“Fine, don’t take the helmet,” Niselt sighed “Are you sure you don’t mind your face being seen, though? I’ve already been targeted because of my position in the Fire Pillar, but doing this will mean that you probably won’t be able to leave the warehouse without some others who are stronger.”

“I’ll be fine,” Harken replied. “Let’s do this.”

“Hang on a second,” Auron told them. He looked over at Eran, and she scowled. She knew what was coming next. “Eran, you can’t come with us on this.”

“Why not?” she demanded defiantly. “I held my own last night.” The symbols across her body began to light up.

“Because they’re going to be using rifles,” Auron replied. “Fine, you’d be able to take them on in hand to hand combat, but have you ever been shot at before?”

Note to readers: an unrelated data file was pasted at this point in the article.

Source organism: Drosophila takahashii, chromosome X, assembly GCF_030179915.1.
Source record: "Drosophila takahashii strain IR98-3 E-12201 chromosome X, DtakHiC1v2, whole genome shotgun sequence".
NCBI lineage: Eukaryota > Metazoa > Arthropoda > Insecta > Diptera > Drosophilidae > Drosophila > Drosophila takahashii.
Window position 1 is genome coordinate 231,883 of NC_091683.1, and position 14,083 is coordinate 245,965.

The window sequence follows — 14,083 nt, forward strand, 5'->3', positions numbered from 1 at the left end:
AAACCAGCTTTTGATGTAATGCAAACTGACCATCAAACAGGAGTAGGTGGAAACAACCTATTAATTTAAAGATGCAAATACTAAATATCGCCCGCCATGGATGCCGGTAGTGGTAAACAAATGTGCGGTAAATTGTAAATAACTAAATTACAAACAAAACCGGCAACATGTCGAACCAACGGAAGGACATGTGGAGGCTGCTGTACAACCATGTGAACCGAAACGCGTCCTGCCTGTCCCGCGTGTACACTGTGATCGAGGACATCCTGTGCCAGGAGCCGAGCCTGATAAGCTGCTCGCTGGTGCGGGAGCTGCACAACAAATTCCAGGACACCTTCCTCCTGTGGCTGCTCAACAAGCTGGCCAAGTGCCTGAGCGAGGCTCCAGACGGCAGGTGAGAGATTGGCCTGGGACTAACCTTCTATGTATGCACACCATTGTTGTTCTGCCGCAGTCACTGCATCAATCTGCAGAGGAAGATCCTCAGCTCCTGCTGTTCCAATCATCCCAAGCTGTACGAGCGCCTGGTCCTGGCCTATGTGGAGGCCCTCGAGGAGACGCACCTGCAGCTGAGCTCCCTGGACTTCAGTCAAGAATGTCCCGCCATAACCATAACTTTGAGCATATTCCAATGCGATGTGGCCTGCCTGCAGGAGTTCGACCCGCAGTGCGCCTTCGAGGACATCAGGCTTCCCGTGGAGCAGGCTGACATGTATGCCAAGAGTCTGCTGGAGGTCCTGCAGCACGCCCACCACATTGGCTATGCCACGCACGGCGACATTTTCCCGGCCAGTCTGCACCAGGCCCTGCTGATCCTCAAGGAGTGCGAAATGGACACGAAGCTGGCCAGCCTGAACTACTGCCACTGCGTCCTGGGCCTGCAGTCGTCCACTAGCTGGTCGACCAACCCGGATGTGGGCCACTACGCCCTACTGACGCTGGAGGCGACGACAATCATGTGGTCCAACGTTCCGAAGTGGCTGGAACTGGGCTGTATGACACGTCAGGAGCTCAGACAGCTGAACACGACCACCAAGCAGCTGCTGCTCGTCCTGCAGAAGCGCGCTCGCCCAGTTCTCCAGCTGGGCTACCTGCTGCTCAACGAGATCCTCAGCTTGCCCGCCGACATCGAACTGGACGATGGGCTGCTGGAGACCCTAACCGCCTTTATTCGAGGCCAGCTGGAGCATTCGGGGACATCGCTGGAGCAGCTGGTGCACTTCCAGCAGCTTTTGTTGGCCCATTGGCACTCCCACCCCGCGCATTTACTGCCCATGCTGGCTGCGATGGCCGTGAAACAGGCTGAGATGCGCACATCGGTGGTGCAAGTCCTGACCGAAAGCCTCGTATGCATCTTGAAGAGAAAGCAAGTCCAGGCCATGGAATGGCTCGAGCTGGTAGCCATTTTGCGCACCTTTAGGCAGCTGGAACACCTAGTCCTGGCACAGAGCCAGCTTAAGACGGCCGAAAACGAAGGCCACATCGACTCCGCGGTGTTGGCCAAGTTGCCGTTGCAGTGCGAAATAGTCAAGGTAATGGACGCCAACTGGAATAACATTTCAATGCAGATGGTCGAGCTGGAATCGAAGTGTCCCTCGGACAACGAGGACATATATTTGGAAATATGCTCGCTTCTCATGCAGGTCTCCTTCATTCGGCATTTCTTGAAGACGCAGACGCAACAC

“Have you?” she retorted. The look that Auron gave her silenced the girl immediately. He was not going to discuss it further, and he definitely wasn’t going to respond to her retort.

“I’ll see you guys back at the warehouse,” she muttered as she left. Auron sighed and placed his head in his hands.

“I must be too used to the shade,” he muttered. “Doing anything out in this heat is just exhausting.” He heard a laugh from behind him. Niselt’s hand slammed down on his shoulder and drew him back towards Harken.

“Come on, Aur.”

“Don’t call me that.”

“If you thought that was exhausting, just wait until the fight starts when the Sun’s at its highest point,” he continued on without missing a beat. “Just gonna say, you’re really going to be jealous of that guy who’s sitting inside the room. At first.”